- Author: Laurel Schwartz
- Date: June 20, 2023
Mobility leaders from around the country gathered in person and virtually to learn about successful cross-sector partnerships that are making…
As a mobility manager for a U.S. Department of Veterans Affairs (VA) hospital, I oversee the transportation resources and help arrange veterans’ rides for vital medical services. My program serves roughly 65,000 veterans and manages about 350 trips per day.
We ensure transportation for a variety of situations to serve those who have served our country. Imagine being an 80-year-old veteran on dialysis who can’t get to the hospital. Our program makes sure that they can.
When I arrive at the hospital, I check in with the dispatchers and review the weather forecast. I adjust the travel times and schedules based on issues like weather conditions, vehicle problems, or staff who are out sick.
I have meetings to help educate staff at my hospital about our transportation program and to answer any questions. I also may have some customer service duties, especially if I’m the first person to deal with any issues a veteran has.
And I help with emergencies as they arise. For example, we’ll send a car to pick up a veteran when they’re stranded because their car broke down. We also help with the veteran crisis line and will send a vehicle to pick up a veteran in crisis.
I have responsibilities related to administering and expanding the program. I work to build partnerships with clinics, hospitals, and civilian agencies. I teach hospital staff and servicemembers how to use our service and make hospitals aware of our standard operating procedures. I review the resources we have available, such as funding and vehicles, and search for new ways to expand our service. For example, we recently started using ride-share companies.
I also do paperwork, including reviewing and tracking contracts that we have for wheelchair or ambulance services and certifying bills that come in from those and other contractors.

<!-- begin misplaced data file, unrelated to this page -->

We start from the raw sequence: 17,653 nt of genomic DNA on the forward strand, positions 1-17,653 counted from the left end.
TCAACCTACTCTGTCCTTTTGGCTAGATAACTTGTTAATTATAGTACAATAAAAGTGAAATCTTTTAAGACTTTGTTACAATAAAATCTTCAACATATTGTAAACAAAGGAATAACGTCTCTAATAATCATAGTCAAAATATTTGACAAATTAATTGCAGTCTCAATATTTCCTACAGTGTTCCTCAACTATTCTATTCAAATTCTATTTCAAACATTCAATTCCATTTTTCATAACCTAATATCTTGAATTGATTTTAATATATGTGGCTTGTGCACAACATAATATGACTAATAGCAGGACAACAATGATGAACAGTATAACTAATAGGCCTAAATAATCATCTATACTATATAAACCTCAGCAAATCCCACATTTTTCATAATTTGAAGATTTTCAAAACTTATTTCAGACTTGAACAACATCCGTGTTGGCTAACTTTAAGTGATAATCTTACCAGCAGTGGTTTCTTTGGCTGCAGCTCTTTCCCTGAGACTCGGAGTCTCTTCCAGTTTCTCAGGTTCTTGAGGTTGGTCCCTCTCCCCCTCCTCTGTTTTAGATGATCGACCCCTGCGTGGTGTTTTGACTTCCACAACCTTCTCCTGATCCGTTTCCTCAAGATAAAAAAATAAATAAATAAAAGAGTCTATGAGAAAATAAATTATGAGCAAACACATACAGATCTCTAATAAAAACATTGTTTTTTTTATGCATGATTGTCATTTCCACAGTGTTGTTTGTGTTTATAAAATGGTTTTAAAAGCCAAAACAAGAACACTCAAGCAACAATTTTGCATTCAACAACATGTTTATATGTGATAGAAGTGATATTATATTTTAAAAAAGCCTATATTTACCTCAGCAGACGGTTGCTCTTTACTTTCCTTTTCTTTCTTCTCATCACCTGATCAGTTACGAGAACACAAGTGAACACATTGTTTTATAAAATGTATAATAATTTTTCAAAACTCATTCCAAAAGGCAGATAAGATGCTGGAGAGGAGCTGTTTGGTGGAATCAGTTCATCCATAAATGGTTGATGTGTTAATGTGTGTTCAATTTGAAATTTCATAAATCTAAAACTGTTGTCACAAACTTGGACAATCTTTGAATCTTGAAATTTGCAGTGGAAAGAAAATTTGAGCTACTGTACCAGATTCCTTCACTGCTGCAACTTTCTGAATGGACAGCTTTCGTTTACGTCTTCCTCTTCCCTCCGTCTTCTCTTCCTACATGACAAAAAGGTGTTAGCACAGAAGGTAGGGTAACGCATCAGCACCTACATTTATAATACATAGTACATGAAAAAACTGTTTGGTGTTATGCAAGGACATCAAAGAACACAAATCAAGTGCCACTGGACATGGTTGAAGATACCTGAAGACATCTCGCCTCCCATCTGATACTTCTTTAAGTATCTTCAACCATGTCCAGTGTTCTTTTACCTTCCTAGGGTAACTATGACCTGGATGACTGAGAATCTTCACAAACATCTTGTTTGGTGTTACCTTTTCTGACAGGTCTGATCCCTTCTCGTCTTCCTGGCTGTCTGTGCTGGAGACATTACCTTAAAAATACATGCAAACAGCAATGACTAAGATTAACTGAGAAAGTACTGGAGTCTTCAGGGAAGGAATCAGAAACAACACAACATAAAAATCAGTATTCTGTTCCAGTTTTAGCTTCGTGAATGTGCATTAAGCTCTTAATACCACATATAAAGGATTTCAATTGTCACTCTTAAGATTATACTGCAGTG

Time management is huge, and that includes having planning skills. The ability to multitask is also important. There are times when we have to tell people “no” and determine which cases to prioritize, so you need the ability to talk with people and troubleshoot ideas.
And we may have to calm down veterans who are upset. It’s important that we not drive any veterans away. I can relate to veterans on a personal level, having served in the military and having been injured overseas, so I use verbal and nonverbal cues to make that personal connection. For example, I’ll mention I retired as a first sergeant or roll up my sleeves to show my [Army-themed] tattoos and let them know I’m one of them. It can help de-escalate situations.
I dropped out of high school at 16, enlisted in the Army at 17, and obtained my GED shortly after enlisting. [Note: The military now requires either a high school diploma or GED prior to enlistment.] I took college courses throughout my career in the Army and received my bachelor’s degree while on active duty. I worked in transportation occupations throughout my military career and managed people all the way from a squad of 8 to a group of 150.
I retired from the Army after 22 years and took a position at the U.S. Department of Defense (DoD). I spent 4 years at DoD and completed my master’s degree in project management while there. I found the mobility manager vacancy announcement on USAJobs and applied for it. It was supposed to be a 3-year temporary position. But I’m still here 8 years later, and we’ve achieved great success in expanding rides and transportation services for veterans in our area.
I was injured in Iraq, and I still have pins and plates in my neck from when I broke it. I have experience receiving care through the VA. I wanted to give back and help our veterans.
This job means a lot to me. It’s more than a job: This saves lives. It doesn’t matter how hard the day is, I’m proud of what we do.
Volunteer with the VA, both to drive people and to help with the administrative work. And develop problem-solving skills. A lot of this job comes down to the ability to think clearly and having common sense.
The most challenging part of my job is saying “no” to veterans who need help but can’t get it because they don’t qualify for the benefit. I want to help every veteran, but I’m constrained by regulations and resources.
Also, seeing veterans pass away is very difficult. We get close to them over the years as we coordinate their appointments and rides.
Knowing that I make a difference in the lives of so many people, like when a veteran comes in and gets cancer treatment for 40 days straight that they otherwise wouldn’t have had transportation to.
It’s so much more than just arranging for a ride. I get to help my fellow veterans have a better quality of life.
Have more mobility news that we should be reading and sharing? Let us know! Reach out to Sage Kashner (firstname.lastname@example.org).
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